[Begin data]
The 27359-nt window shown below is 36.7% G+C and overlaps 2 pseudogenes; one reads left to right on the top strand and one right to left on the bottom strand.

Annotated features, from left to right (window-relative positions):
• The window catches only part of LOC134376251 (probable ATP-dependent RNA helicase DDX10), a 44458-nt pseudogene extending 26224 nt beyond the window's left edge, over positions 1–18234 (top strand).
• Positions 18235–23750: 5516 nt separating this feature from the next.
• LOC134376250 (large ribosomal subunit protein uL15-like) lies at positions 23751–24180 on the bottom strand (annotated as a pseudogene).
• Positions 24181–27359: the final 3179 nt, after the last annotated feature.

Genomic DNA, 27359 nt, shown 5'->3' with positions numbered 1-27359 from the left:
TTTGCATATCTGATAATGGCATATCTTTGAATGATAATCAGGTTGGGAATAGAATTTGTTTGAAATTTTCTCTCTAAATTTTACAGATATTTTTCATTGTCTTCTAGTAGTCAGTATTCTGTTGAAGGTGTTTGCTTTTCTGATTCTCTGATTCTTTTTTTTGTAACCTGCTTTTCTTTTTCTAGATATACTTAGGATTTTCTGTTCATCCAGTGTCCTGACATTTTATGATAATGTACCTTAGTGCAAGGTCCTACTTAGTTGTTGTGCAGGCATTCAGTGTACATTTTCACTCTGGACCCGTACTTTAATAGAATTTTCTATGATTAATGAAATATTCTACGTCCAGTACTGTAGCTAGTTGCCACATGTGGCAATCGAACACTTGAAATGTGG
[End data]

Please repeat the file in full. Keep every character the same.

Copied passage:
The 27359-nt window shown below is 36.7% G+C and overlaps 2 pseudogenes; one reads left to right on the top strand and one right to left on the bottom strand.

Annotated features, from left to right (window-relative positions):
• The window catches only part of LOC134376251 (probable ATP-dependent RNA helicase DDX10), a 44458-nt pseudogene extending 26224 nt beyond the window's left edge, over positions 1–18234 (top strand).
• Positions 18235–23750: 5516 nt separating this feature from the next.
• LOC134376250 (large ribosomal subunit protein uL15-like) lies at positions 23751–24180 on the bottom strand (annotated as a pseudogene).
• Positions 24181–27359: the final 3179 nt, after the last annotated feature.

Genomic DNA, 27359 nt, shown 5'->3' with positions numbered 1-27359 from the left:
TTTGCATATCTGATAATGGCATATCTTTGAATGATAATCAGGTTGGGAATAGAATTTGTTTGAAATTTTCTCTCTAAATTTTACAGATATTTTTCATTGTCTTCTAGTAGTCAGTATTCTGTTGAAGGTGTTTGCTTTTCTGATTCTCTGATTCTTTTTTTTGTAACCTGCTTTTCTTTTTCTAGATATACTTAGGATTTTCTGTTCATCCAGTGTCCTGACATTTTATGATAATGTACCTTAGTGCAAGGTCCTACTTAGTTGTTGTGCAGGCATTCAGTGTACATTTTCACTCTGGACCCGTACTTTAATAGAATTTTCTATGATTAATGAAATATTCTACGTCCAGTACTGTAGCTAGTTGCCACATGTGGCAATCGAACACTTGAAATGTGG